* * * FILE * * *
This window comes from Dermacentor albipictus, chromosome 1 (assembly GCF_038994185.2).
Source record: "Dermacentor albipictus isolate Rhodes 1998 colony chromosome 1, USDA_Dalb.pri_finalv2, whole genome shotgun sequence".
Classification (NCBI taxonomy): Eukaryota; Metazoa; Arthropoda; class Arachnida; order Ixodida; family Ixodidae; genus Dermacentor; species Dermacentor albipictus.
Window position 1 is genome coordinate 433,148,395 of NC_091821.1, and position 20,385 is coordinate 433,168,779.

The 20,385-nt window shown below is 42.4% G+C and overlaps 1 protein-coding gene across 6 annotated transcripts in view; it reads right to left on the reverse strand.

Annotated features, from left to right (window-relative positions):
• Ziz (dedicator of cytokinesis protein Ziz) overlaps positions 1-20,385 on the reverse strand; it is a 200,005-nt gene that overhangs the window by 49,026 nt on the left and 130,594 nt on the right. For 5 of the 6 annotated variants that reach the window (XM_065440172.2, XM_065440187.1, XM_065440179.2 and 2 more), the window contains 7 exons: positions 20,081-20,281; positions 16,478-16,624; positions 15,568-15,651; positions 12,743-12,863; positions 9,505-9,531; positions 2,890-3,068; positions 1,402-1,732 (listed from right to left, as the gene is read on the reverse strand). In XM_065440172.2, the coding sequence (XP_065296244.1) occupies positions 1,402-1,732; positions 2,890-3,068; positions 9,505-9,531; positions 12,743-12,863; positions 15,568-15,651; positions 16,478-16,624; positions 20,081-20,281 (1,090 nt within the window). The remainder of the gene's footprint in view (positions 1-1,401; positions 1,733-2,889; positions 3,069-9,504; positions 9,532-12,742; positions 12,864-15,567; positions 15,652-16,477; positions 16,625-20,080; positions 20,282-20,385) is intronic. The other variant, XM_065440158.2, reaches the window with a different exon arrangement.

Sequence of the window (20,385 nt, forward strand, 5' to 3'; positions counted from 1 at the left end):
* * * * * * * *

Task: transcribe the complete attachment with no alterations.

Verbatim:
This window comes from Dermacentor albipictus, chromosome 1 (assembly GCF_038994185.2).
Source record: "Dermacentor albipictus isolate Rhodes 1998 colony chromosome 1, USDA_Dalb.pri_finalv2, whole genome shotgun sequence".
Classification (NCBI taxonomy): Eukaryota; Metazoa; Arthropoda; class Arachnida; order Ixodida; family Ixodidae; genus Dermacentor; species Dermacentor albipictus.
Window position 1 is genome coordinate 433,148,395 of NC_091821.1, and position 20,385 is coordinate 433,168,779.

The 20,385-nt window shown below is 42.4% G+C and overlaps 1 protein-coding gene across 6 annotated transcripts in view; it reads right to left on the reverse strand.

Annotated features, from left to right (window-relative positions):
• Ziz (dedicator of cytokinesis protein Ziz) overlaps positions 1-20,385 on the reverse strand; it is a 200,005-nt gene that overhangs the window by 49,026 nt on the left and 130,594 nt on the right. For 5 of the 6 annotated variants that reach the window (XM_065440172.2, XM_065440187.1, XM_065440179.2 and 2 more), the window contains 7 exons: positions 20,081-20,281; positions 16,478-16,624; positions 15,568-15,651; positions 12,743-12,863; positions 9,505-9,531; positions 2,890-3,068; positions 1,402-1,732 (listed from right to left, as the gene is read on the reverse strand). In XM_065440172.2, the coding sequence (XP_065296244.1) occupies positions 1,402-1,732; positions 2,890-3,068; positions 9,505-9,531; positions 12,743-12,863; positions 15,568-15,651; positions 16,478-16,624; positions 20,081-20,281 (1,090 nt within the window). The remainder of the gene's footprint in view (positions 1-1,401; positions 1,733-2,889; positions 3,069-9,504; positions 9,532-12,742; positions 12,864-15,567; positions 15,652-16,477; positions 16,625-20,080; positions 20,282-20,385) is intronic. The other variant, XM_065440158.2, reaches the window with a different exon arrangement.

Sequence of the window (20,385 nt, forward strand, 5' to 3'; positions counted from 1 at the left end):